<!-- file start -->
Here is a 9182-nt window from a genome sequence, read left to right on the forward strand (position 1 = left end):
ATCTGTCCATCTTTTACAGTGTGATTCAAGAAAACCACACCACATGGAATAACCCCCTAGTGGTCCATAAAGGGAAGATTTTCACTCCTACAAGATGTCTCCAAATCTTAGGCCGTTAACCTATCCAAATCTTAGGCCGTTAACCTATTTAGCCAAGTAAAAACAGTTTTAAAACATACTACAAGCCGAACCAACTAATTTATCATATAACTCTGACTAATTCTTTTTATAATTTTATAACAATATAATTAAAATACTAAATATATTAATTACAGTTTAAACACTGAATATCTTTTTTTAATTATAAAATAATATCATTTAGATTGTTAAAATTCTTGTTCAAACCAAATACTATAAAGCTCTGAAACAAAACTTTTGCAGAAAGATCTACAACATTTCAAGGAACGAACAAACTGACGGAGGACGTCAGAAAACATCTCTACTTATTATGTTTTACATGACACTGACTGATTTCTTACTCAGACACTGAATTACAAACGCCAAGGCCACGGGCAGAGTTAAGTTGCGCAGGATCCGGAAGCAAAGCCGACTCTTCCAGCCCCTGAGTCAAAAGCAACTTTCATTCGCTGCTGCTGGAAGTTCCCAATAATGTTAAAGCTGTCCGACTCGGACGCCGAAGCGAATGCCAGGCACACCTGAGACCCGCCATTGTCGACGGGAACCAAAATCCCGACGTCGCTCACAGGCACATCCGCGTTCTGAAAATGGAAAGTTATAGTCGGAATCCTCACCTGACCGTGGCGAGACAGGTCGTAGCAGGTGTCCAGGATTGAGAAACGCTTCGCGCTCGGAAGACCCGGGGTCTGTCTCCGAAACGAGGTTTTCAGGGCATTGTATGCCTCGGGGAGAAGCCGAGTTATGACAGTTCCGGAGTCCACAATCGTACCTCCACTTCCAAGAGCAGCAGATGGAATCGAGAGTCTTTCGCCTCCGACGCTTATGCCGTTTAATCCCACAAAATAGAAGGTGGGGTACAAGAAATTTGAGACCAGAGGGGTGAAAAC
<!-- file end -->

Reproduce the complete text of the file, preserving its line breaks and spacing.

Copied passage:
Here is a 9182-nt window from a genome sequence, read left to right on the forward strand (position 1 = left end):
ATCTGTCCATCTTTTACAGTGTGATTCAAGAAAACCACACCACATGGAATAACCCCCTAGTGGTCCATAAAGGGAAGATTTTCACTCCTACAAGATGTCTCCAAATCTTAGGCCGTTAACCTATCCAAATCTTAGGCCGTTAACCTATTTAGCCAAGTAAAAACAGTTTTAAAACATACTACAAGCCGAACCAACTAATTTATCATATAACTCTGACTAATTCTTTTTATAATTTTATAACAATATAATTAAAATACTAAATATATTAATTACAGTTTAAACACTGAATATCTTTTTTTAATTATAAAATAATATCATTTAGATTGTTAAAATTCTTGTTCAAACCAAATACTATAAAGCTCTGAAACAAAACTTTTGCAGAAAGATCTACAACATTTCAAGGAACGAACAAACTGACGGAGGACGTCAGAAAACATCTCTACTTATTATGTTTTACATGACACTGACTGATTTCTTACTCAGACACTGAATTACAAACGCCAAGGCCACGGGCAGAGTTAAGTTGCGCAGGATCCGGAAGCAAAGCCGACTCTTCCAGCCCCTGAGTCAAAAGCAACTTTCATTCGCTGCTGCTGGAAGTTCCCAATAATGTTAAAGCTGTCCGACTCGGACGCCGAAGCGAATGCCAGGCACACCTGAGACCCGCCATTGTCGACGGGAACCAAAATCCCGACGTCGCTCACAGGCACATCCGCGTTCTGAAAATGGAAAGTTATAGTCGGAATCCTCACCTGACCGTGGCGAGACAGGTCGTAGCAGGTGTCCAGGATTGAGAAACGCTTCGCGCTCGGAAGACCCGGGGTCTGTCTCCGAAACGAGGTTTTCAGGGCATTGTATGCCTCGGGGAGAAGCCGAGTTATGACAGTTCCGGAGTCCACAATCGTACCTCCACTTCCAAGAGCAGCAGATGGAATCGAGAGTCTTTCGCCTCCGACGCTTATGCCGTTTAATCCCACAAAATAGAAGGTGGGGTACAAGAAATTTGAGACCAGAGGGGTGAAAAC